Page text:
create a GeoPDF), and use Inkscape to interactively add most of the surround 
(still have to figure out the graticule).


  On the second point, image catalogs, GDAL's VRT format may be a good 
replacement.  But I don't know of a GUI tool to create/edit a VRT file, only a 
couple of command line tools to create them.  In theory, any desktop app using 
the GDAL library should be able to use VRT files, but I haven't done any 
performance testing...


Best Regards,
Brent Fraser

Julia Harrell wrote:

One thing I'll mention, in addition to all the other good comments that have already been posted, 
is that I have a really difficult time trying to get the GIS users in my organization to even 
consider making a switch to one of the open GIS desktop applications instead of the expensive 
proprietary commercial package they currently use, because (more often than not) of the rather big 
gap in the aesthetic quality of the cartographic products the open GIS packages can 
(easily) produce. Despite continuing improvements over the last couple of years, the gap will still 
need to close a good bit more in terms of average GIS users being able to quickly and 
easily produce production quality map products before there's much real hope of any significant 
numbers of them being willing to migrate to open GIS desktop packages. Some of the open GIS server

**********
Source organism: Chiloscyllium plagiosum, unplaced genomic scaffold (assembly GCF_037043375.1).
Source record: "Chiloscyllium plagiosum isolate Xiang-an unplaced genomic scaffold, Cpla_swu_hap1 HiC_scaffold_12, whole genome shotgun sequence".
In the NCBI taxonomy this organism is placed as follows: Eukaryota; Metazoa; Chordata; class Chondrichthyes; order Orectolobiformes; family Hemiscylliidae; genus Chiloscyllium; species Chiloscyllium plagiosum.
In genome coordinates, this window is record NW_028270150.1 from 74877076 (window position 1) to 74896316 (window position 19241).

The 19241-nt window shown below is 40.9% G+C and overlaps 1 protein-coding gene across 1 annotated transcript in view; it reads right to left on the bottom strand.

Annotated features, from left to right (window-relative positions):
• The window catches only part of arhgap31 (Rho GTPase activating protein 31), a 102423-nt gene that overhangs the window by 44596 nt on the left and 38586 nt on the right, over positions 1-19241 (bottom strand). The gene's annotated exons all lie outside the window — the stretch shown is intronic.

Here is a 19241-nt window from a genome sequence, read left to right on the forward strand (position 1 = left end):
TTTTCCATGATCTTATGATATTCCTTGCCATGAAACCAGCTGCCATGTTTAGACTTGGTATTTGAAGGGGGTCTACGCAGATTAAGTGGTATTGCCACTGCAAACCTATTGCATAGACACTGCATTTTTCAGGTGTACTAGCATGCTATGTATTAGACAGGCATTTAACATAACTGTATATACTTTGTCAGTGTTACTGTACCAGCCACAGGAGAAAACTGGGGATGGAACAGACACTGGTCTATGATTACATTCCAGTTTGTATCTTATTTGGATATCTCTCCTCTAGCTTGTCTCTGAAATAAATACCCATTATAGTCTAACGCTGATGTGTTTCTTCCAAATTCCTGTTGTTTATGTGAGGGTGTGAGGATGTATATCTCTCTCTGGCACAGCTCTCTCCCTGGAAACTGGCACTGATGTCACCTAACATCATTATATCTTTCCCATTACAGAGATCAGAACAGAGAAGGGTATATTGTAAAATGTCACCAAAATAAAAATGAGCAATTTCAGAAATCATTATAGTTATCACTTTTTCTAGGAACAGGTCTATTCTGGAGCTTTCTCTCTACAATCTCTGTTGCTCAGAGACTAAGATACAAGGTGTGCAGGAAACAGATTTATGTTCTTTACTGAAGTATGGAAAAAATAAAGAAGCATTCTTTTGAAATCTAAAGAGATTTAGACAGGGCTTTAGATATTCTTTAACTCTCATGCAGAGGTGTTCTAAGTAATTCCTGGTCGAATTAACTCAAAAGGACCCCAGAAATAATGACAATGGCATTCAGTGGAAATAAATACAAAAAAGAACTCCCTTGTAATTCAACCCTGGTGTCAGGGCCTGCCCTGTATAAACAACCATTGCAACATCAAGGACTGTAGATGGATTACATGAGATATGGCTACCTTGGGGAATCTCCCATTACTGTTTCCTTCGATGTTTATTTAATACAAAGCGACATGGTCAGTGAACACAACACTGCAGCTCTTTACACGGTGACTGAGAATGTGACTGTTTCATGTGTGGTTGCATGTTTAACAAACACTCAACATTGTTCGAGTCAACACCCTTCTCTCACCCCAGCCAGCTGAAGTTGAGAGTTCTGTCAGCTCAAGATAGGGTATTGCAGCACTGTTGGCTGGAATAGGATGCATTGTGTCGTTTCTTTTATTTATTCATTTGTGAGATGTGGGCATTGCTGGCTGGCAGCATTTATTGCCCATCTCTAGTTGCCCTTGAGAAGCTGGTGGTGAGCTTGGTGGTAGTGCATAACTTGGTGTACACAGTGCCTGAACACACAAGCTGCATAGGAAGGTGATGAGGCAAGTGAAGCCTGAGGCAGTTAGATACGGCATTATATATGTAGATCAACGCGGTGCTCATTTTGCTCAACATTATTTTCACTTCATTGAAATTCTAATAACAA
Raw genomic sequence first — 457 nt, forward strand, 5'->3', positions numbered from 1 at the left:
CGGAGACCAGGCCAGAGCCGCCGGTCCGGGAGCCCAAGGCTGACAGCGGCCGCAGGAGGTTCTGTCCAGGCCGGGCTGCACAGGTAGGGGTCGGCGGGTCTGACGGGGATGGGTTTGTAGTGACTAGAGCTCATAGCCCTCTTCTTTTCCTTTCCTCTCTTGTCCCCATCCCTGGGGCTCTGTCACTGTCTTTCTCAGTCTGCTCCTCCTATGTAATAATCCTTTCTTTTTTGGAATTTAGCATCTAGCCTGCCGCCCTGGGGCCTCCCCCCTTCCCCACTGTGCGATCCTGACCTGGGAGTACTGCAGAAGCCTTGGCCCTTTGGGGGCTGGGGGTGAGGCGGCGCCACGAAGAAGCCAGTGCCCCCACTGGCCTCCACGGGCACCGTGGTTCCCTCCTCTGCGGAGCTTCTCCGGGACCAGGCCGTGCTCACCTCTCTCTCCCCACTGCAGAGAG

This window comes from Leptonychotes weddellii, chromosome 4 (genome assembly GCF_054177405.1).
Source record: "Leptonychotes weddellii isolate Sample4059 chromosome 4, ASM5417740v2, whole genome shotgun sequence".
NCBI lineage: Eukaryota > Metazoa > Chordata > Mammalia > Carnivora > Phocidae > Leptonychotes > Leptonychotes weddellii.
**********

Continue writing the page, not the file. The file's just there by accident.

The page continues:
packages can produce some really beautifully rendered map images now, but the desktop packages 
don't seem to be quite there yet.  Eas
y map product templates (for unsophisticated end users) for placing all the map marginalia/decorations (labeling, symbols, legends, titles, charts, etc) and being able to produce a professional looking map quickly is still missing. All that off the map crap (as someone - I can't recall who - once called it)  really does matter to a lot of our users, who often have to be able to compose and print (or render to PDF) some really slick looking, high resolution maps for public hearings and other meetings and presentations. 


Being able to use the old style Arcview DBF file raster image catalogs in an open GIS desktop package  is 
another pain point for a lot of our users. We still use those a lot because we have some people who are tied to Arcview